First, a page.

How to Choose a Good Practitioner
It’s important to know what you’re looking for when choosing a hypnotist. Hypnosis is a largely unregulated field, which has its benefits and drawbacks. Regulation can create excessive paperwork and expense for the practitioner, placing barriers of entry into this field of work, raising costs and involving governmental overseers. However, lack of regulation means “buyer beware.” It’s in your best interest to become an educated consumer.
Becoming an educated consumer takes time but leads to a better result. It’s empowering to know what you want and to find it yourself. Here are some guidelines to consider when looking for a qualified hypnotist. Ultimately, it’s up to you to choose which points are most important for the kind of work you want to do.
Requirements to practice hypnosis vary a lot depending on where you live. Hypnosis is regulated at the state level, with many states not regulating at all. This means that someone could simply read a book on hypnosis or watch a video and call themselves a hypnotist.
At the very minimum, a practitioner should have at least 100 hours of training. 300 hours or more is ideal. The classroom hours need to include practice sessions for students to apply the skills learned. Questions and feedback after practicing offer an invaluable opportunity for hypnotists-in-training to develop their technique. It’s shocking, but there are hypnosis training programs that are taught by lecture only. Students are given certificates without ever having demonstrated their competence.
Hypnosis is a broad field. There are schools that only teach people how to use their voice to induce or deepen a trance state, how to test for depth of hypnosis and how to read or create a script. Anyone can play with their voice and read a script. A good hypnotist knows how to create a safe space for the client to open up, how to listen, and how to gently guide the client while allowing them to discover their own insights.
APPROACH - LANGUAGE, FRAMEWORK OF EMPOWERMENT
The best hypnotists know that their job isn’t to fix clients, but to guide them to their own inner resources. Beware of the practitioner with a “god complex,” who thinks that you will get better because of his special talents or wisdom. He, or rather his ego, wants to take all the credit for your growth or healing. If you put yourself in his hands thinking, “He knows what he’s doing. He will fix me,” you may feel better when you leave his office. But you will be starting over each time you hit a roadblock in your life, because you don’t believe in yourself. You gave your power over to someone else to fix you and now you're dependent on him.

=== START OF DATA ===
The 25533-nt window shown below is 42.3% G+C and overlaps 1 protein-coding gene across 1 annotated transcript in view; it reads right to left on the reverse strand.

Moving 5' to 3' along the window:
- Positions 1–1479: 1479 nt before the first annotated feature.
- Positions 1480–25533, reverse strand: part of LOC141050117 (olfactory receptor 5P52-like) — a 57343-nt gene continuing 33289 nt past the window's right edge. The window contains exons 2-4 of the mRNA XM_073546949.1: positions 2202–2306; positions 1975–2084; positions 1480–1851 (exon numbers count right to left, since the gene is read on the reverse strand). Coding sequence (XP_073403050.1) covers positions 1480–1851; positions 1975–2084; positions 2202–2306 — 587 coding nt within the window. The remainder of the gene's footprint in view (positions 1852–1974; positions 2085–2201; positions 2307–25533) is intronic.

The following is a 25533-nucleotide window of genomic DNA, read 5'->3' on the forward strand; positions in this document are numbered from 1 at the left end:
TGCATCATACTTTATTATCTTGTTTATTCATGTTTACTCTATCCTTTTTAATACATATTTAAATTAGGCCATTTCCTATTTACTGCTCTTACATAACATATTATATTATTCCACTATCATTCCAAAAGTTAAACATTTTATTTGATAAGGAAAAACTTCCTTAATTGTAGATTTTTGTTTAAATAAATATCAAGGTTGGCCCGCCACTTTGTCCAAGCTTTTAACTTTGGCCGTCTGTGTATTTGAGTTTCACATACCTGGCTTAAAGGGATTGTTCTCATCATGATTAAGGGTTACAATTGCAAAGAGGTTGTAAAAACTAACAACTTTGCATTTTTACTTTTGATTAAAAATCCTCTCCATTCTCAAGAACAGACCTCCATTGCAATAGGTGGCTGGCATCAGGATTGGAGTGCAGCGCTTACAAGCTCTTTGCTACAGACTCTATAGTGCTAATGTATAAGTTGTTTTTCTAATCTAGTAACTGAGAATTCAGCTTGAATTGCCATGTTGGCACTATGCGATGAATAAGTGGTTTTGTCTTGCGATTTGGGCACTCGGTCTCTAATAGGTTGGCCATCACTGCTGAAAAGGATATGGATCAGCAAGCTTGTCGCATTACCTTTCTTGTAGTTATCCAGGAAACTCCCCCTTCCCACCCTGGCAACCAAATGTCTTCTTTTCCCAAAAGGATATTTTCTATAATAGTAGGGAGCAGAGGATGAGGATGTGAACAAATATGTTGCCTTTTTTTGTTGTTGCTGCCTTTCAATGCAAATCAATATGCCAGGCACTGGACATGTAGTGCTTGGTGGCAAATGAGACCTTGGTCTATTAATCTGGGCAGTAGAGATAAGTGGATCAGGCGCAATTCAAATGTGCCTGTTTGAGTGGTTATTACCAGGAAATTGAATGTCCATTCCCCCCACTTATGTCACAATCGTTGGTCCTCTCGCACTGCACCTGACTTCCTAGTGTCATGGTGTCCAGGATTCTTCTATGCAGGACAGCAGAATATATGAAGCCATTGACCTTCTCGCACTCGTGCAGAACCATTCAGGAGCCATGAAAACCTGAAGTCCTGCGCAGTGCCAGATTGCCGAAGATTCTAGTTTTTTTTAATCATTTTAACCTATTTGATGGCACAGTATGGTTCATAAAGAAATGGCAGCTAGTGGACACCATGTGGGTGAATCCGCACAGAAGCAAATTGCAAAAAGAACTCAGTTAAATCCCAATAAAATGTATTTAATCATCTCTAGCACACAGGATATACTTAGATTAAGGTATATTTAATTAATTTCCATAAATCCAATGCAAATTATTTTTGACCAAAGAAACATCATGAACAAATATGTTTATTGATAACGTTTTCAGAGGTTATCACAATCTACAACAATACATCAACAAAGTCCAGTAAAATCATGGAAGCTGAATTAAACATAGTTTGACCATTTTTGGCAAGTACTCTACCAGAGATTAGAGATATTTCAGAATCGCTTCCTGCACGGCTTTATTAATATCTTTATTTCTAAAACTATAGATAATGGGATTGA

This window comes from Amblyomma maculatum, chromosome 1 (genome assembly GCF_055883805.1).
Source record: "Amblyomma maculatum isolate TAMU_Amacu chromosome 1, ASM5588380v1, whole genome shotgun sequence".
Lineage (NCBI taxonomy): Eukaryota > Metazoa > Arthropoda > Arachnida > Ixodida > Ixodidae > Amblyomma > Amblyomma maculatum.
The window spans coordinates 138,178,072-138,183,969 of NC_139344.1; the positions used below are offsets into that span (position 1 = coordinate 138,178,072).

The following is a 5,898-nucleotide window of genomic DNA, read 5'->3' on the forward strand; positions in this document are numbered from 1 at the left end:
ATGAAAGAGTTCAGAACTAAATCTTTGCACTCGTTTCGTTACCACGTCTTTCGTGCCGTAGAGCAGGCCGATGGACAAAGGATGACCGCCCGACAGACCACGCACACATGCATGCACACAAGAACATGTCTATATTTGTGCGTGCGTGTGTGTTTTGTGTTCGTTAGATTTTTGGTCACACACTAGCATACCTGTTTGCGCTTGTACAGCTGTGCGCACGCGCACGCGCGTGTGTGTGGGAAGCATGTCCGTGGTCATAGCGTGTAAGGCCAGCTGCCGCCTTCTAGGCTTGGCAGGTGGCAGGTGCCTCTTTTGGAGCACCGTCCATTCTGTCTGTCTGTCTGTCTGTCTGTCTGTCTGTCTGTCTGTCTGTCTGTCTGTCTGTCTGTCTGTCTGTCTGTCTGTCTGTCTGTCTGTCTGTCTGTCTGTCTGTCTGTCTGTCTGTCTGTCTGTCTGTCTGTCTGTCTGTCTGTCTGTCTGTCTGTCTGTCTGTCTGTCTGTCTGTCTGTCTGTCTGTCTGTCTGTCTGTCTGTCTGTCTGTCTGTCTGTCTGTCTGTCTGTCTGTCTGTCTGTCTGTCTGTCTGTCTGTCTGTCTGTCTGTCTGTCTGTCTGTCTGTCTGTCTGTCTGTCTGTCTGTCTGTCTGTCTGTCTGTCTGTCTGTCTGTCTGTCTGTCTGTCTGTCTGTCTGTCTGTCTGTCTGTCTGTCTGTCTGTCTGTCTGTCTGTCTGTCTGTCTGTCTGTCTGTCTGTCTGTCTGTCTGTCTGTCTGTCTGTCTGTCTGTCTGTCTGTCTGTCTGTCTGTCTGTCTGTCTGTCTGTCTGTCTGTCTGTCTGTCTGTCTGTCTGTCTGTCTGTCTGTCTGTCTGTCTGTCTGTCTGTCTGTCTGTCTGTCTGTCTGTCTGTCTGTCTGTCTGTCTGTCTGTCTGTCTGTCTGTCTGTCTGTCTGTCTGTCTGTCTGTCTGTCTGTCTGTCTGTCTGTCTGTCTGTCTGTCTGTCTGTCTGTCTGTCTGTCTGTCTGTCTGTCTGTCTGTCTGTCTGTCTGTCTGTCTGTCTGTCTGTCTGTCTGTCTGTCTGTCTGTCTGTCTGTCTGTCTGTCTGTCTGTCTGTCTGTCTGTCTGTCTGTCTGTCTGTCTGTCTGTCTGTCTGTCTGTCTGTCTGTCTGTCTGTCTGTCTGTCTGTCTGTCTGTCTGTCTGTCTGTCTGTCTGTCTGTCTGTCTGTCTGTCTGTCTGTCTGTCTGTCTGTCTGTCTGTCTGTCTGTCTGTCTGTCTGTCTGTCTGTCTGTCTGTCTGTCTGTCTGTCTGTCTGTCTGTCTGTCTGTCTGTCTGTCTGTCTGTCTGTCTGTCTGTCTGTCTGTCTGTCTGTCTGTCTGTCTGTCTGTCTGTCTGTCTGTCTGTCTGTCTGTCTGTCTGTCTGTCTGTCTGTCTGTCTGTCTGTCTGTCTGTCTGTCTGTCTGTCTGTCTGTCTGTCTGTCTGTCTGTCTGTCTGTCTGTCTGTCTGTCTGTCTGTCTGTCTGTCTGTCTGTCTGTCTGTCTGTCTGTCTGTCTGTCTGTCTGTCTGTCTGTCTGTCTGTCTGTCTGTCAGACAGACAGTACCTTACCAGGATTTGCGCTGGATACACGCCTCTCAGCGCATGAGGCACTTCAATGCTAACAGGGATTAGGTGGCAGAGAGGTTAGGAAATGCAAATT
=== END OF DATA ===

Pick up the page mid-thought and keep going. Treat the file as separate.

Just because someone is a hypnotist, it doesn’t mean that he is self-aware. Some people want to help others but don’t recognize that they need to help themselves first. Many of these people have good intentions, but their lack of self-awareness leads to disastrous results.
Unconsciously, this practitioner uses the client’s session to get his own needs met. His ego wants to feel the power of being an authority. Or his inner child wants to be loved and needed. Or maybe his shadow self gets triggered by something the client says. Without self-awareness, a practitioner cannot maintain the neutrality and clarity necessary to help the client.
When you first talk to a practitioner, listen not only to the things he says but also to how he says it. Feel for his sincerity. Is he trying to help you or sell to you? One of the greatest skills a hypnotist can develop is being fully present with his client. A lot of healing comes from simply holding a loving and accepting space for the client to open up and share.
The truth is that no hypnotist can ever guarantee what you’ll experience in your session. That’s because it’s not just up to him, it’s also up to you. A hypnotist who guarantees a specific result in an exact number of sessions isn’t honoring the fact that you are an individual. That being said, most hypnotists can tell you something like “Most people can expect X result in X number of sessions.” Or, “Around 80% of my clients experience X result in the first session."
Vibe is a personal thing. It’s hard to describe how to determine if the practitioner has the right vibe for you. Sometimes a person doesn’t say or do anything wrong, but you simply feel a sense of misalignment with them.
Other times it has to do with communication styles. The practitioner may seem distracted or in a rush. He may interrupt you or you may get a sense that he’s not really listening to you or understanding what you want. These are major warning signs.
A person can be a wonderful hypnotist but not the best fit for you. Trust your gut feeling, ask questions about training and approach, and you will find the best practitioner for you.